Wildflower, rose-pink flowers. Rhizomes contain saponin, can be used to produce soaps.
Hardy to about -20°c. A very ornamental plant, soapwort is often grown in the herb garden and is sometimes cultivated for the soap that can be obtained from the roots.
Soapwort should not be grown next to a pond with amphibians or fish in it since if the plant trails into the water it can cause poisoning. The flowers are slightly scented with a sweet aroma that has an undertone of clove. Hybridizes with other members of this genus.
A good moth plant.
A soap can be obtained by boiling the whole plant (but especially the root) in water. It is a gentle effective cleaner, used especially on delicate fabrics that can be harmed by modern synthetic soaps (it has been used to clean the Bayeaux tapestry). It effects a lustre in the fabric. The best soap is obtained by infusing the plant in warm water. The roots can be dried and stored for later use. The plant is sometimes recommended as a hair shampoo, though it can cause eye irritations.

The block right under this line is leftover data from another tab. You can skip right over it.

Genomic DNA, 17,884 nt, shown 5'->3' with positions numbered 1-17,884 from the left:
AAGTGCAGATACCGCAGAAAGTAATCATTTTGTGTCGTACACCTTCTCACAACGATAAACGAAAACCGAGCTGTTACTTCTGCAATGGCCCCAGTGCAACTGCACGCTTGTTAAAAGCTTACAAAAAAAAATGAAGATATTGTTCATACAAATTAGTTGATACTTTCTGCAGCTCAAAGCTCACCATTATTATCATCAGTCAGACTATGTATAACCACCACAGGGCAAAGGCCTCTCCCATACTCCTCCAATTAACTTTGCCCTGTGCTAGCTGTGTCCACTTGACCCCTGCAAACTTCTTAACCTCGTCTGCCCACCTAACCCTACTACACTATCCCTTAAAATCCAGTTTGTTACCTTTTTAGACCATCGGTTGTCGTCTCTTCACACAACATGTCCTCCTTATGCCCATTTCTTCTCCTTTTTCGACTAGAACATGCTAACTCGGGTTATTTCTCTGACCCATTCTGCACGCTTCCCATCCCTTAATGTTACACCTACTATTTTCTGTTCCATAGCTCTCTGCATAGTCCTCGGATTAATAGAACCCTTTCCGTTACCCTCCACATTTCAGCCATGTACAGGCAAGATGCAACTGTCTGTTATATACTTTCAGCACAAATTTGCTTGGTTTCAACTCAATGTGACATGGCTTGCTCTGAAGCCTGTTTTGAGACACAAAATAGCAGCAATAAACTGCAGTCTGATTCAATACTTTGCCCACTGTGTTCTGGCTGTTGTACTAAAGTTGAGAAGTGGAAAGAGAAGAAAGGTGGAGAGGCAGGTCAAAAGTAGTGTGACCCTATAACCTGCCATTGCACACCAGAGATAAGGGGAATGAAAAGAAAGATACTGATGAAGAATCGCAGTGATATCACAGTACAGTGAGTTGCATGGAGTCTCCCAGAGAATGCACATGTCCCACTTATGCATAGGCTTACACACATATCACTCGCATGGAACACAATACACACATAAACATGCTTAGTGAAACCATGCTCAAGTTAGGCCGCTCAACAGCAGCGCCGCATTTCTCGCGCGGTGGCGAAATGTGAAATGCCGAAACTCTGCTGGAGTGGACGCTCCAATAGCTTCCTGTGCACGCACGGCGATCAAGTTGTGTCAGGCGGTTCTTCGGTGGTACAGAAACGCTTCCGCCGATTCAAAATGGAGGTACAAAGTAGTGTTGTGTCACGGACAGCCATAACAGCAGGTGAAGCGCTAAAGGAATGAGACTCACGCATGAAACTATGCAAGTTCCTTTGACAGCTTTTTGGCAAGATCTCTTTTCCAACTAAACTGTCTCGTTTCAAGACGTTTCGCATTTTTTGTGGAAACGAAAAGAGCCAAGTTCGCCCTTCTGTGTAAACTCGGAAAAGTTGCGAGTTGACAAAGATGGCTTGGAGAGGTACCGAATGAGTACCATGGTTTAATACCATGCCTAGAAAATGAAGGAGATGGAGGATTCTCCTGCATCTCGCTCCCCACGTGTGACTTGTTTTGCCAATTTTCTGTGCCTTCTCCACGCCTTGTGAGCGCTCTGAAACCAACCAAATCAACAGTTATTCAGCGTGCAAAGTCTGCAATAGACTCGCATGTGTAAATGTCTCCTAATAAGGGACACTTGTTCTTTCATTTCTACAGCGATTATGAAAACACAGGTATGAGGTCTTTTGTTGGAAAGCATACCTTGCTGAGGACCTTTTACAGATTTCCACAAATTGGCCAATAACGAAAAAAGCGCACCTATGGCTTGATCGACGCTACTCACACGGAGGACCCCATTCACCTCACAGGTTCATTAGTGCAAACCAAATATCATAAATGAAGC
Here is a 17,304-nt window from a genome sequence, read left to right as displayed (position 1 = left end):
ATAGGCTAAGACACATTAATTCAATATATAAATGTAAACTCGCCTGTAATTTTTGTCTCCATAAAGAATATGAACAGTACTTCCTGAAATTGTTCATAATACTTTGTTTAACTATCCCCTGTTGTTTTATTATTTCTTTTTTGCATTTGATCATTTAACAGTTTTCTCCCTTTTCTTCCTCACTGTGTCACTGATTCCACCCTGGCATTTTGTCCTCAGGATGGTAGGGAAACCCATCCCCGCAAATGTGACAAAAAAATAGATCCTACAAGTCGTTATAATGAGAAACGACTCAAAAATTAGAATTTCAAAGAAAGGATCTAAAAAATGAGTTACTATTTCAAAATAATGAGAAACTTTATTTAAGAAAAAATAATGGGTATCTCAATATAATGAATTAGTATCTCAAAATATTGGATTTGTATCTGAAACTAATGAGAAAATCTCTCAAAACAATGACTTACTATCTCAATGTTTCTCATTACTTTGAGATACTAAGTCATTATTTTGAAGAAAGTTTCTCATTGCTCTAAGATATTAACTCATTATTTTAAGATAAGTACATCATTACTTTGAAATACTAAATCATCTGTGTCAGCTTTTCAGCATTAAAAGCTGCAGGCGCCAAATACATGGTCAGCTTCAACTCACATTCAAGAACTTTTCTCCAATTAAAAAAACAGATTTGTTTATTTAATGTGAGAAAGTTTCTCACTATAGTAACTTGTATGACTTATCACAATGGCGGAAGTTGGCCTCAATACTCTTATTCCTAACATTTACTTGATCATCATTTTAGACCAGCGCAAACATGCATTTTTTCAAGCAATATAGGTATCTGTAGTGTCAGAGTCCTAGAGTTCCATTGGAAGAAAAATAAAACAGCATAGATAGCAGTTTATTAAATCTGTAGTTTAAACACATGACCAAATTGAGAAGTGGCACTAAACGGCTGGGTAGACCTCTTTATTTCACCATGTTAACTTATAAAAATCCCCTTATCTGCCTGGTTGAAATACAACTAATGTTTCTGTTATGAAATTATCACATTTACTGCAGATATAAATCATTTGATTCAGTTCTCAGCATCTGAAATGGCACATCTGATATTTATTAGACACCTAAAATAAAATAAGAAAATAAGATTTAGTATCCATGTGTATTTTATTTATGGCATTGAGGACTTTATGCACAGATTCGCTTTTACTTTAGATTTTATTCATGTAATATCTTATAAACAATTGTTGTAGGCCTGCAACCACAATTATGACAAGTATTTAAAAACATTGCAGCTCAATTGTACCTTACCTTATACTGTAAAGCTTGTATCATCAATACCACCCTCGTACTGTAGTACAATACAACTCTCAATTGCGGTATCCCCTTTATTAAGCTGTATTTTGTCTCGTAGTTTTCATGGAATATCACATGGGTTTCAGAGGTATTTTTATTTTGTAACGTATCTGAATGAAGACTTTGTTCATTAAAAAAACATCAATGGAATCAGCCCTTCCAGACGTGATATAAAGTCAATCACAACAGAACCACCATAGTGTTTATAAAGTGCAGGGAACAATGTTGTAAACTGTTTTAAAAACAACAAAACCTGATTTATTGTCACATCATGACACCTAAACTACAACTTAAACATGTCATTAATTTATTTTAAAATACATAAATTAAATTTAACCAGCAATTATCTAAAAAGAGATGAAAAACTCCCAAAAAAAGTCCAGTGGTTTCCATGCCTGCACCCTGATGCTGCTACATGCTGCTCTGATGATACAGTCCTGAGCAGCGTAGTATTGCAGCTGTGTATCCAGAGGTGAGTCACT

The plant spreads vigorously and can be used as a ground cover when planted about 1 metre apart each way.Best if given a short cold stratification. Sow autumn or late winter in a cold frame. The seed usually germinates within 4 weeks. Prick out the seedlings into individual pots when they are large enough to handle and plant them out in early summer.
Succeeds in any moderately fertile well-drained soil in sun or semi-shade. Prefers a neutral to alkaline soil.